All what jazz? Not at this fest

This week's Paetec Jazz Festival offers little of its namesake musical form

August 08, 2007|By Stephen Kiehl | Stephen Kiehl,SUN REPORTER

The Paetec Jazz Festival, coming to Baltimore this week, has its bases covered.

Blues? B.B. King.

Rock? Little Richard.

Soul? Al Green.

Funk? Earth, Wind & Fire.

But jazz? Not so much.

"It's a music festival," said Andy Bienstock, host of a nightly jazz show on WYPR-FM. He said he wouldn't describe it as a jazz festival since the majority of the 40 acts fall into some other category. But Bienstock knows the reality of the market: Jazz doesn't sell.

"What's interesting is that jazz as a marketing term seems to mean more than jazz itself," he said. "We'll call it a jazz festival and people will love it. But we won't put any jazz in it because people won't come."

In other words, jazz might be respected, even revered as the essence of cool, but relatively few people listen to it. Sales of jazz CDs are down, and jazz clubs in Baltimore and across the country have closed. But none of that has prevented the proliferation of "jazz festivals," such as the one arriving tomorrow in Baltimore.

True fans, though, say such festivals are jazz in name only.

"No doubt B.B. King, Little Richard and Al Green are well-established, well-loved artists," said Henry Wong, owner of Baltimore's An die Musik, which sells jazz and classical CDs. "But only in an umbrella sense are they jazz. They're not even close to smooth jazz."

To be fair, the three-day Baltimore festival has booked a few jazz acts of local, national and international renown. From the Hungarian fusion jazz group Djabe to Baltimore's Todd Butler, jazz does have a (small) place in the festival. But organizers acknowledge that to sell tickets, they needed to widen their focus.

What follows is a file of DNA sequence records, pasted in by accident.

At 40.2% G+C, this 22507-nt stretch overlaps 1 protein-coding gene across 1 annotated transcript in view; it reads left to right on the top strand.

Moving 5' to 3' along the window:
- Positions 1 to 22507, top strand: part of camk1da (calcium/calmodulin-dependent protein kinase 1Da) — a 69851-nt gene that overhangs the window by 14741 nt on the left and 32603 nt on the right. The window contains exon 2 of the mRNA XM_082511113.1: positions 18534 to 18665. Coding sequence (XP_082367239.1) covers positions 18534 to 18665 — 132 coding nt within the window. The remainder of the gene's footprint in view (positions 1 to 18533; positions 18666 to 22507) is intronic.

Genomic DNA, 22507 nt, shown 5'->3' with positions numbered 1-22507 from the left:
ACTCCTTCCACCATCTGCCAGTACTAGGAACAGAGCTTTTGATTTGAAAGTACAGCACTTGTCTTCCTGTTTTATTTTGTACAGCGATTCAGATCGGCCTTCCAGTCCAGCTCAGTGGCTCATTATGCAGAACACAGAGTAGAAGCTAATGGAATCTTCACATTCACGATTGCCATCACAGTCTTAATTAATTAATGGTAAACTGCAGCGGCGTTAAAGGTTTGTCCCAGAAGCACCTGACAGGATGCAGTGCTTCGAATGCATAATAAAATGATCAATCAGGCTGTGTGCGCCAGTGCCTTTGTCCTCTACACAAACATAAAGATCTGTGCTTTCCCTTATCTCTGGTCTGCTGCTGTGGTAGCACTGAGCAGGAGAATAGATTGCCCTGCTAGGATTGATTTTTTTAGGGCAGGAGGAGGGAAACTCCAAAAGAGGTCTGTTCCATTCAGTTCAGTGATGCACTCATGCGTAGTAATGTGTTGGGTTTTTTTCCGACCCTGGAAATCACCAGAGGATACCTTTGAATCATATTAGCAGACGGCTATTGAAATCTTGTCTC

"Acoustic jazz is not the biggest selling music we have today," said John Nugent, the festival's artistic director. "If I put an event together with only that style of jazz, I wouldn't have any sponsors, and it would sell 3 percent of the tickets" that a more diverse festival would sell.

He's not alone in that assessment, as other jazz festivals also feel compelled to dilute their jazz content. Even in New Orleans, which some consider the birthplace of jazz, the Heritage and Jazz Festival has featured such distinctly non-jazz musicians as Dave Matthews, Rod Stewart, Brad Paisley and Lucinda Williams.

So why call it a jazz festival at all?

Nugent's rationale is almost philosophical. He insists that the artists playing in Baltimore this week were all influenced by jazz, even if the music they are making would not be classified as such. "All forms of music today came from the form that we know as jazz," said Nugent, a saxophone player. "Bands like Earth, Wind & Fire and B.B. King, who's a blues artist, their music did not just come out of nowhere. It came from the traditions of American music, which is jazz."

Jazz originated in the early 20th century and is marked by an improvisational style and group interaction. It has constantly evolved, encompassing swing in the 1930s, bebop in the 1940s and fusion in the '60s and '70s. Jazz's popularity peaked in the middle of the century, but as recently as 30 years ago, many cities boasted a rich jazz scene.

Baltimore was among them, hardly a surprise for a town that spawned three legendary performers, Eubie Blake, Billie Holiday and Cab Calloway. They and other jazz luminaries, such as John Coltrane, Dizzy Gillespie and Woody Herman, made regular appearances in venues on West Baltimore's Pennsylvania Avenue or in concerts hosted by the Left Bank Jazz Society in the old Famous Ballroom on North Charles Street.

But most of Baltimore's jazz clubs have closed, and musicians must travel or teach to get by.

"It's very difficult to make a living just playing jazz," said Todd Butler, a noted trumpet player who teaches in Baltimore. "There's less and less jazz venues. Unfortunately, a lot of it is due to folks not wanting to come out and listen to the music."

He doesn't fault the jazz festival organizers for setting up a festival that is not strictly jazz.

"I understand what they're doing," Butler said. "They're trying to bring in national acts that are maybe more popular but not necessarily jazz acts in order to bring crowds in and expose them to this music."

But another prominent Baltimore jazz musician, pianist Lafayette Gilchrist, was surprised to hear that the headliners for the festival are B.B. King, Little Richard and Al Green.

"I don't understand that," Gilchrist said. "It's not improvisational music of any kind. I mean, it's great music, but, my lord, why are they calling this a jazz festival?

"Why don't they call it the jazz and R&B and rock `n' roll festival?"

Organizers said they're trying to make jazz more popular, and one way to expose people to jazz is to draw them to the festival with mainstream acts. Organizers also said they hope to make the festival an annual event in Baltimore, noting that future fests could feature more jazz once the event is established.

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